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Journal of Immunology Research
Volume 2014 (2014), Article ID 138751, 9 pages
Research Article

Proinflammatory Effects of Diesel Exhaust Nanoparticles on Scleroderma Skin Cells

1Laboratorio di Fisiopatologia Cutanea, Istituto Dermatologico S Gallicano, Via E. Chianesi 53, 00144 Roma, Italy
2Istituto di Ricerche sulla Combustione (IRC), CNR, Piazzale V. Tecchio 80, 80125 Napoli, Italy
3Dipartimento di Medicina Clinica, Università Sapienza, CNR, Viale dell'Università 37, 00185 Roma, Italy
4Istituto Motori (IM), Via Marconi 8, 80125 Napoli, Italy
5Shenyang National Laboratory for Materials Science, Institute of Metal Research, Chinese Academy of Sciences, Shenyang 110016, China

Received 20 February 2014; Accepted 9 May 2014; Published 1 June 2014

Academic Editor: Takemi Otsuki

Copyright © 2014 A. Mastrofrancesco et al. This is an open access article distributed under the Creative Commons Attribution License, which permits unrestricted use, distribution, and reproduction in any medium, provided the original work is properly cited.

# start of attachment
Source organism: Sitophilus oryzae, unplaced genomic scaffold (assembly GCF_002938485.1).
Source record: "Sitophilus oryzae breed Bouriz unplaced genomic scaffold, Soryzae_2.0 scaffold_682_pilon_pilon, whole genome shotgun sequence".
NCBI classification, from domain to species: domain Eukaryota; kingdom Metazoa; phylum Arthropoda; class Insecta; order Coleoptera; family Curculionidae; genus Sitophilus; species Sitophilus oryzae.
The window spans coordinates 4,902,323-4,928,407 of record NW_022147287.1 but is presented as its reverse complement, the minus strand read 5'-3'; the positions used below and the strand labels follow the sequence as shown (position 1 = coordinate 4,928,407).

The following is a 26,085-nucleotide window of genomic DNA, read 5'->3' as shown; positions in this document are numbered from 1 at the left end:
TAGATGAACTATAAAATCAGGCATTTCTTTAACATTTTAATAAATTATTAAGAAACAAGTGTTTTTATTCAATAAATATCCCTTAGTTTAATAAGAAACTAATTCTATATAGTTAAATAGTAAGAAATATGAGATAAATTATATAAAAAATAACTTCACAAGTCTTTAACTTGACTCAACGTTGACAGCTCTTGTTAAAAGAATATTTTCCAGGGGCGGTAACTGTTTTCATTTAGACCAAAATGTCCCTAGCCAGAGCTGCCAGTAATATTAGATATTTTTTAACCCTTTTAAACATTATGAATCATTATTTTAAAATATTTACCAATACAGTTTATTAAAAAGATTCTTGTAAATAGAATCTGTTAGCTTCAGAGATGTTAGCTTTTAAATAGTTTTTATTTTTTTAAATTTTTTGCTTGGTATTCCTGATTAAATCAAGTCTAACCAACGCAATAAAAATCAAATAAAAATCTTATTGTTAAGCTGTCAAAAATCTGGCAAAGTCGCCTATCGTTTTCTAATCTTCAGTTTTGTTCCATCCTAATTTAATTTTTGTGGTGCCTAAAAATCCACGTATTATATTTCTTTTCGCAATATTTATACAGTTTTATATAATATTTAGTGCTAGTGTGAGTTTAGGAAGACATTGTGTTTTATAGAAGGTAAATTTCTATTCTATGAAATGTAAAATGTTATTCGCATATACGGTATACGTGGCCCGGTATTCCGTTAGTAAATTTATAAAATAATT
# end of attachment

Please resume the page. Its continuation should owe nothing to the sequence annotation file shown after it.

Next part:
Autoimmune diseases are complex disorders of unknown etiology thought to result from interactions between genetic and environmental factors. We aimed to verify whether environmental pollution from diesel engine exhaust nanoparticulate (DEP) of actually operating vehicles could play a role in the development of a rare immune-mediated disease, systemic sclerosis (SSc), in which the pathogenetic role of environment has been highlighted. The effects of carbon-based nanoparticulate collected at the exhaust of newer (Euro 5) and older (Euro 4) diesel engines on SSc skin keratinocytes and fibroblasts were evaluated in vitro by assessing the mRNA expression of inflammatory cytokines (IL-1α, IL-6, IL-8, and TNF-α) and fibroblast chemical mediators (metalloproteases 2, 3, 7, 9, and 12; collagen types I and III; VEGF). DEP was shown to stimulate cytokine gene expression at a higher extent in SSc keratinocytes versus normal cells. Moreover, the mRNA gene expression of all MMPs, collagen types, and VEGF genes was significantly higher in untreated SSc fibroblasts versus controls. Euro 5 particle exposure increased the mRNA expression of MMP-2, -7, and -9 in SSc fibroblasts in a dose dependent manner and only at the highest concentration in normal cells. We suggest that environmental DEP could trigger the development of SSc acting on genetically hyperreactive cell systems.